Hi Jadi! Hope you are well and nice to hear from you…! We are heading back 28 December, too bad we will miss that. But happy to hear about Colmar, thanks for that! Will send you a note via email too. Bill

      Like

  2. Sounds like Lennon and Ono have been doing the graffiti in that town …

    Liked by 1 person

  3. amcmulin914 says:

    I bet death, the transformation of the soul, is like a roller-coaster, or a car flipping at seventy, or a good roll in the sack. You just sort of hold on and go with it. Love the descriptions of that old house. Hearing about places like that give my centarian home hope.

    Liked by 1 person

    • pinklightsabre says:

      Ha, hello to you and your centarian home good friend! I like your take on death, hope you’re right, and bet you are. Bill

      Like

  4. The men ritually salting down walkways are like in the old Punic Wars histories, done I guess as a kind of ceremonial curse, and your breakfast combination also reminds me of the Romans salting down the ruins of Carthage, you must have a bronze stomach. Pictures of childhood are like windows into former lives, that struck me as very poignant. Kodachrome! Give us those nice bright colors. I sometimes am looking at old photos, fading to gray, and it reminds me of Back to the Future (I think?), where when the image has completely vanished, so does the person (maybe a different cheesy movie). I hope Colmar proves interesting, sure it will.

    Liked by 1 person

    • pinklightsabre says:

      Your comments are mini kaleidoscopes yourself Robert. Totally happy to have that Paul Simon song in my head now, thanks for putting it on! Makes you think all the world’s a sunny day oh yeah. Bill

      Liked by 1 person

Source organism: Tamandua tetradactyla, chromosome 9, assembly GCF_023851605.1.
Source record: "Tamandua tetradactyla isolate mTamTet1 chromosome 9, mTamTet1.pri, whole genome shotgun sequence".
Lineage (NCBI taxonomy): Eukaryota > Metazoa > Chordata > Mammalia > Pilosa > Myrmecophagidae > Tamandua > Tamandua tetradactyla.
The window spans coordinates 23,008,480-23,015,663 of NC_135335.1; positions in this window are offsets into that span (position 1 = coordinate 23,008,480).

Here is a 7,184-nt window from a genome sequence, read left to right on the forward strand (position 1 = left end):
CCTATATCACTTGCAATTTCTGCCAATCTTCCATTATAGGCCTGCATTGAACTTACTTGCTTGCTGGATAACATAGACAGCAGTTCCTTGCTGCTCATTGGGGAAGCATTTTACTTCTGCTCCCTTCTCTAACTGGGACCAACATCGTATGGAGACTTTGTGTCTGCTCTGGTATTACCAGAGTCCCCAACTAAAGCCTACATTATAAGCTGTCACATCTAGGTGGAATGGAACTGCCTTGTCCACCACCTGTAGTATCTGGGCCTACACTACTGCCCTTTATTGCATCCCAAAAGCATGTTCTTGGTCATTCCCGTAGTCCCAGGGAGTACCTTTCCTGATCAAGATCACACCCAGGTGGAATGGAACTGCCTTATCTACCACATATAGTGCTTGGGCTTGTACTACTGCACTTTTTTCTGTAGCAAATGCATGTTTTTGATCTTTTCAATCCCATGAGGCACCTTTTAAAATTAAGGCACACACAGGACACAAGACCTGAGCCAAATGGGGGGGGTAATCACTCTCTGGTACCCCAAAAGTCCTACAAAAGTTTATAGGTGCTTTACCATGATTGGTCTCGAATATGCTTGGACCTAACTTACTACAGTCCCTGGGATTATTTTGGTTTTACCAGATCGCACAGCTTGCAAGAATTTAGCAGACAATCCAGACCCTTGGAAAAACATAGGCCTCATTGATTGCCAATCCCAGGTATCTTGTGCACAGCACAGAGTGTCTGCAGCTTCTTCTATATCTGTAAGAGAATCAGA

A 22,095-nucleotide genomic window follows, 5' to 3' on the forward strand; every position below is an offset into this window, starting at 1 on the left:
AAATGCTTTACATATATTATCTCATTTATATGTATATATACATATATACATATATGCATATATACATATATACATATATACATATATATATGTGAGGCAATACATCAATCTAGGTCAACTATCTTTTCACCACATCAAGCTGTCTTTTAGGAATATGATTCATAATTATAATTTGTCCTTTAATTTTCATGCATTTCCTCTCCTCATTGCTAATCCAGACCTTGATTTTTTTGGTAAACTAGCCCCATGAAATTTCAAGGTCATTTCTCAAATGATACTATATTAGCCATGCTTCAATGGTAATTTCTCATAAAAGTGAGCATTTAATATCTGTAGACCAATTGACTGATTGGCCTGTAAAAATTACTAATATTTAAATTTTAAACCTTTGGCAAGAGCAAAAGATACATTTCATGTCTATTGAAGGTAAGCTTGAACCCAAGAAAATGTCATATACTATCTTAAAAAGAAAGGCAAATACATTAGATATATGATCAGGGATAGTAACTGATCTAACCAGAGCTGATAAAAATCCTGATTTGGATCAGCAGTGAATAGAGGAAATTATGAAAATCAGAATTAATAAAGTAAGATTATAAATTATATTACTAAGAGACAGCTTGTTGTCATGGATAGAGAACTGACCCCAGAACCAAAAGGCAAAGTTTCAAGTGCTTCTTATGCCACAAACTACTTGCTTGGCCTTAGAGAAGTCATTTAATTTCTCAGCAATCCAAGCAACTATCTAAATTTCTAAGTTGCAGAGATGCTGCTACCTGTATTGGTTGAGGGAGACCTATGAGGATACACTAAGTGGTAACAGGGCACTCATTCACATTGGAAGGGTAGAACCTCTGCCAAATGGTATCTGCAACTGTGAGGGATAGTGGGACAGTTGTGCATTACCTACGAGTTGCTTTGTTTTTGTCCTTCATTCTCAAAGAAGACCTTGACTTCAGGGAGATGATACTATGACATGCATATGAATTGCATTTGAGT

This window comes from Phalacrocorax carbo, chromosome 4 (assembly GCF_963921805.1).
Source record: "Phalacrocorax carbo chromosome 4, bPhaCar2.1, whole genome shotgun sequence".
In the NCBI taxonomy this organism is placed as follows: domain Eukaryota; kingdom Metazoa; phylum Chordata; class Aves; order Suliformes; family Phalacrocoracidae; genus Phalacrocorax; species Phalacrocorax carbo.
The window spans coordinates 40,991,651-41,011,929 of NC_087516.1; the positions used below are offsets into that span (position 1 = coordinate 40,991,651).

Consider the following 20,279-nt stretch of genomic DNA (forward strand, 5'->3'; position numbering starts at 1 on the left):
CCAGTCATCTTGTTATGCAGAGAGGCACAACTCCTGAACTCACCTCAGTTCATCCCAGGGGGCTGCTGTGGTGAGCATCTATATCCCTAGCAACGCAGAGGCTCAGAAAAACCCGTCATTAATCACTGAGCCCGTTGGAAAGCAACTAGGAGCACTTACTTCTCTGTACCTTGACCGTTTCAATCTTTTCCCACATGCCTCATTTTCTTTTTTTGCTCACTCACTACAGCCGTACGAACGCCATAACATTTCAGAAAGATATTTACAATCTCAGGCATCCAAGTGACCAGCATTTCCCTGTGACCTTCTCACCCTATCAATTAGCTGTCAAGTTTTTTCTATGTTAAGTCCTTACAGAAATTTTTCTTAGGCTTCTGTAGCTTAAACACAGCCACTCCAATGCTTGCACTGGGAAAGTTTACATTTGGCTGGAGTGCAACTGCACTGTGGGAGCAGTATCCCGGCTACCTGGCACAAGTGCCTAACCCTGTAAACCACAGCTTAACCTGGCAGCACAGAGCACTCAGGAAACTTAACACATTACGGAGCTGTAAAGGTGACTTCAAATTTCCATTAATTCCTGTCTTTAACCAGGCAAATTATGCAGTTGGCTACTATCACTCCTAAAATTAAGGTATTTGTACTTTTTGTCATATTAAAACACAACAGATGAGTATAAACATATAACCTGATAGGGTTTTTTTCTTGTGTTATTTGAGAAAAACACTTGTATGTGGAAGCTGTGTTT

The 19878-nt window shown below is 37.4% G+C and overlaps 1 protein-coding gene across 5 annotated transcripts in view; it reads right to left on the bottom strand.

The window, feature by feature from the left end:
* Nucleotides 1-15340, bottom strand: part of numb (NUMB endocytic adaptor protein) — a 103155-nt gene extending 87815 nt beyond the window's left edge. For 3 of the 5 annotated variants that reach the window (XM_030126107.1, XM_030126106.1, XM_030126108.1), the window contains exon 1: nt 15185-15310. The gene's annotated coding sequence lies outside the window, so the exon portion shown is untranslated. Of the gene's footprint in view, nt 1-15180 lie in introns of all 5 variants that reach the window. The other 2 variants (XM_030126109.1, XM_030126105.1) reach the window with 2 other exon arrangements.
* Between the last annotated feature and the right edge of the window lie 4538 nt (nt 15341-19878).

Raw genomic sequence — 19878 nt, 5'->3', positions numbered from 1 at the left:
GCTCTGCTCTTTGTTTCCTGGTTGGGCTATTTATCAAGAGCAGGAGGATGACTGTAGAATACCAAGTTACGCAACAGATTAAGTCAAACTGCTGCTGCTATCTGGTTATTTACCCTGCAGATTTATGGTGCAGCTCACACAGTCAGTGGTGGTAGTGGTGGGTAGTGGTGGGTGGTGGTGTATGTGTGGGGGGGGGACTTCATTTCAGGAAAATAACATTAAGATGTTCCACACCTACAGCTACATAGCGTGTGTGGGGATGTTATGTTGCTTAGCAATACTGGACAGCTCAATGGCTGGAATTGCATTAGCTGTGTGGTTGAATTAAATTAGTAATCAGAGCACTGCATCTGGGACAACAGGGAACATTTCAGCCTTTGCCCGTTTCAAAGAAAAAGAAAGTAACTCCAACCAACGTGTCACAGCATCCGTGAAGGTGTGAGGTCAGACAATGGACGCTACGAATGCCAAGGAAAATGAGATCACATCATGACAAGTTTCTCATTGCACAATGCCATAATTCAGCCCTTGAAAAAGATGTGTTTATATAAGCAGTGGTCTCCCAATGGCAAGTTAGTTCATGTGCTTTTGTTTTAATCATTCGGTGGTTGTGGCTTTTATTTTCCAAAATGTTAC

5. Re death: “we have to get it right the first time.” But if you screw up, you won’t have regrets. Although maybe that explains some ghosts. And if reincarnation occurs, you get a second chance.

    Liked by 1 person

  6. ksbeth says:

    i agree with audrey, no need to worry, just come back as a feral cat and try it again – enjoy your adult only few days

    Like

  7. Dave Ply says:

    If your Mom’s house is as old as you suggest, those low beams probably just reflect how much shorter people used to be. So if there are old souls wandering around, still looking for that correct turn onto the afterlife perhaps they see the contemporary giants and think themselves oppressed.

    Or maybe they still have hangovers from drinking German beer before the purity laws kicked in.

    Like

    • pinklightsabre says:

      Gosh, that’s funny Dave! I love the look of the kind of sagging beams here, the unevenness that comes from +500 years of gravity and just wear and tear. Some of the old houses look like they’re leaning forward, like an old-timer on his/her cane bent over with a bad back.

      Liked by 1 person

Please share your thoughts!

Fill in your details below or click an icon to log in:

WordPress.com Logo

You are commenting using your WordPress.com account. Log Out / Change )

Twitter picture

You are commenting using your Twitter account. Log Out / Change )

Facebook photo

You are commenting using your Facebook account. Log Out / Change )

Google+ photo

You are commenting using your Google+ account. Log Out / Change )

Connecting to %s